The Traditional Drug Store Soda Fountain?

PHARMACY SODA FOUNTAIN, c. 1920

Natural mineral springs have been utilized for their health benefits even before Caesar walked the Earth. Humans found the water, bottled and sold as “soda water,” had powerful restorative properties. It did and does not. Other than the benefits of drinking water, there is no additional health benefit to naturally or artificially carbonated water. Any claims otherwise have no scientific basis, and the FDA’s only official conclusion is that soda water is of “minimal nutritional value.”

As pharmacies were typically small businesses until the 1950s, and the owners were always looking for additional methods of revenue, the invention of artificially carbonated soda seemed readymade for a small town drug dispensary. Efficient carbonation required cold water and soda fountain remained out of reach for all but the largest drug stores, until the iceless soda fountain came around in 1908 (it’s prototype was installed in an Indianapolis pharmacy).

During Prohibition, these ornate pharmacy soda fountains became social gathering places, and it wasn’t uncommon to use coded language and have the pharmacist add a little “kick” to your drink. Selling or dispensing alcohol was illegal from 1920-1933, but pharmacists and doctors were exempt from this, since patients “needed” alcohol for its medicinal value. Whiskey was a common prescription. Even after Prohibition ended, these soda fountains remained and grew in popularity with the growth of the soft drink industry. By the 1950s, pharmacy soda fountains had evolved into ice cream parlors as well, earning a form place in 50s-themed nostalgia.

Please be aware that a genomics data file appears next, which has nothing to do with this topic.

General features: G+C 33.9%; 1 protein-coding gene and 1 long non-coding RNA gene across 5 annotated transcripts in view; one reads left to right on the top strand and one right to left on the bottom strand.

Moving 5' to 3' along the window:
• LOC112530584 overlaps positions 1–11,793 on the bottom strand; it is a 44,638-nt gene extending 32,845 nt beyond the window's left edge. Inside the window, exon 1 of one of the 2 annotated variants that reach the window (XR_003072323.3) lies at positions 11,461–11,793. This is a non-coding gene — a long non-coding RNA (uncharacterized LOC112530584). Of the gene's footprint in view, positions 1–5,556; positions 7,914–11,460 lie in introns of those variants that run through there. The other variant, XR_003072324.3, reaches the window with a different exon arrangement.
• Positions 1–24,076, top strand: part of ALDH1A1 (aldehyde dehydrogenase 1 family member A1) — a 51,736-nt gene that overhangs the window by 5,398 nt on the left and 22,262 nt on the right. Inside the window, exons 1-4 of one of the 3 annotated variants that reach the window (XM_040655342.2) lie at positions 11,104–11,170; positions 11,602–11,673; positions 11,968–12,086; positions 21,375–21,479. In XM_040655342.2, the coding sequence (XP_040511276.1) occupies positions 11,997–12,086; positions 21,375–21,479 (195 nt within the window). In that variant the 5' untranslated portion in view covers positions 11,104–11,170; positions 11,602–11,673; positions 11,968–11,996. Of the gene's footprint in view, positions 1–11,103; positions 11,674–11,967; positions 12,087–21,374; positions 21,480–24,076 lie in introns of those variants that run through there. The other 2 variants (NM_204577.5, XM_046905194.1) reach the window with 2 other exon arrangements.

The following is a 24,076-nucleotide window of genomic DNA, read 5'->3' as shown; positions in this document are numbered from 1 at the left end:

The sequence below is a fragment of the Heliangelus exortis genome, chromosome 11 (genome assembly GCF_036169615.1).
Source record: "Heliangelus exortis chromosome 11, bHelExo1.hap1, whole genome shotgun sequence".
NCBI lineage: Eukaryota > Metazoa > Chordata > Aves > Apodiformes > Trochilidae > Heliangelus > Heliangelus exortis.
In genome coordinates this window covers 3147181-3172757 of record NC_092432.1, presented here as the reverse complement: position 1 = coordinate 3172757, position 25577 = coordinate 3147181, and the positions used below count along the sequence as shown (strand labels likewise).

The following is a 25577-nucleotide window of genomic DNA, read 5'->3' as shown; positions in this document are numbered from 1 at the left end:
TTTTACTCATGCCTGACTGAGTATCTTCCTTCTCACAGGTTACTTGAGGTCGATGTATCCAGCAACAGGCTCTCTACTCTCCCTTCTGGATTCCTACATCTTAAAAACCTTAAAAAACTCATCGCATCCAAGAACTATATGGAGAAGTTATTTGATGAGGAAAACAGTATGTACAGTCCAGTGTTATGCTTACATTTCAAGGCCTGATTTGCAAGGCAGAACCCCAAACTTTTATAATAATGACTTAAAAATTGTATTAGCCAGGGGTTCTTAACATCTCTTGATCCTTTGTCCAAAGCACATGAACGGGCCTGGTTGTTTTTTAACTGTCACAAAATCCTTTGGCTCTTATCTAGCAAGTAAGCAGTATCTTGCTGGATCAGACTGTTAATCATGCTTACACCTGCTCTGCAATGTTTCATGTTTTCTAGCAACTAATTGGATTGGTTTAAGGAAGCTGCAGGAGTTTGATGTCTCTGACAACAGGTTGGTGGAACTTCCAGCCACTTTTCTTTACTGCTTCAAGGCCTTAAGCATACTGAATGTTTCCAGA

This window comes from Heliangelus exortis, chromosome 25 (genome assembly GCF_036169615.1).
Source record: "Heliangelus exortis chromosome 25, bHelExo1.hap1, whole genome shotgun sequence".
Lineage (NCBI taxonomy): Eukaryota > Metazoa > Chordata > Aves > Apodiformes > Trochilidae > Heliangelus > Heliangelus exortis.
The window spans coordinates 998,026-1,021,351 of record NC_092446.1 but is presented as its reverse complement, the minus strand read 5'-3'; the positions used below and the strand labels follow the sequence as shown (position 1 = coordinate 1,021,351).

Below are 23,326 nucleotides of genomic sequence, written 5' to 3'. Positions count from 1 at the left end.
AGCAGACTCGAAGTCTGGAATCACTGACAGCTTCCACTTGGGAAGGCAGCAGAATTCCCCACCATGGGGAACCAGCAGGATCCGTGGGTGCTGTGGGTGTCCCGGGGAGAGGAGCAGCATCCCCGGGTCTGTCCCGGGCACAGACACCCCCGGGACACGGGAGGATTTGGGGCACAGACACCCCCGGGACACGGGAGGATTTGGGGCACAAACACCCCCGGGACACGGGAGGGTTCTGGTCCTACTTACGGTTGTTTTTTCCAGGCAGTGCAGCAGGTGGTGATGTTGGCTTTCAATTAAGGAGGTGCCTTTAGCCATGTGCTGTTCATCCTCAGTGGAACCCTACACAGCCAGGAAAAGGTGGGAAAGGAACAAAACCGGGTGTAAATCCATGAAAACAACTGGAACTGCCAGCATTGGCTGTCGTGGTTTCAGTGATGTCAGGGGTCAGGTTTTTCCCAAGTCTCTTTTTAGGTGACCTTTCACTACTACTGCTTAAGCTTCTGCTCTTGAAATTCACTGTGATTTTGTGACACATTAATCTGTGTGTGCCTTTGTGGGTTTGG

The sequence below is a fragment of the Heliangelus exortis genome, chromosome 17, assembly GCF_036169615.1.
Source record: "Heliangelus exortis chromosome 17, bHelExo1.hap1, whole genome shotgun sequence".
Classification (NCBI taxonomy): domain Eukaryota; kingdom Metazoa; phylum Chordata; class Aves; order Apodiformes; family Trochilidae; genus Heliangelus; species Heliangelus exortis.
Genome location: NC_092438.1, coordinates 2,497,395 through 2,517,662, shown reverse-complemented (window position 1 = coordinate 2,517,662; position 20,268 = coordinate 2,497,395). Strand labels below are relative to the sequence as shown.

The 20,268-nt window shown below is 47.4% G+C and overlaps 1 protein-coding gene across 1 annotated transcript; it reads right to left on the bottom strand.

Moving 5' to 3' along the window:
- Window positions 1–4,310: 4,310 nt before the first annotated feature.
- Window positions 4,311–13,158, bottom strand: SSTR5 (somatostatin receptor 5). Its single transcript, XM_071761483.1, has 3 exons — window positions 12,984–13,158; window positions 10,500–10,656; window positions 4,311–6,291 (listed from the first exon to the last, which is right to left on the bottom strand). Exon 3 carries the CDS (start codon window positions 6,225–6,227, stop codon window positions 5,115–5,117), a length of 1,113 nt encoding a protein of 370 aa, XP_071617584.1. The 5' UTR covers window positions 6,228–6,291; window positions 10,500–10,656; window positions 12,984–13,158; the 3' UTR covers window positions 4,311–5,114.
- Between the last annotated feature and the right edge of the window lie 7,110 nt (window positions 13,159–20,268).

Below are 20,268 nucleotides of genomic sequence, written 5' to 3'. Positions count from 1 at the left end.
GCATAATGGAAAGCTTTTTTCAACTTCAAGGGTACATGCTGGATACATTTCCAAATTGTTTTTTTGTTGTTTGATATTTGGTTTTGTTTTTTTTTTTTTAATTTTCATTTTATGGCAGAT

Then the Chicago-based Walgreens drug store chain came along and introduced a 100% self-service drug store. Patients could wander in, browse the shelves of over-the-counter remedies and purchase products quickly, discreetly, and at a lower price. Over ten or twenty years, this innovation ended the reign of the pharmacy in the social life of Americans, and with it went the soda fountain.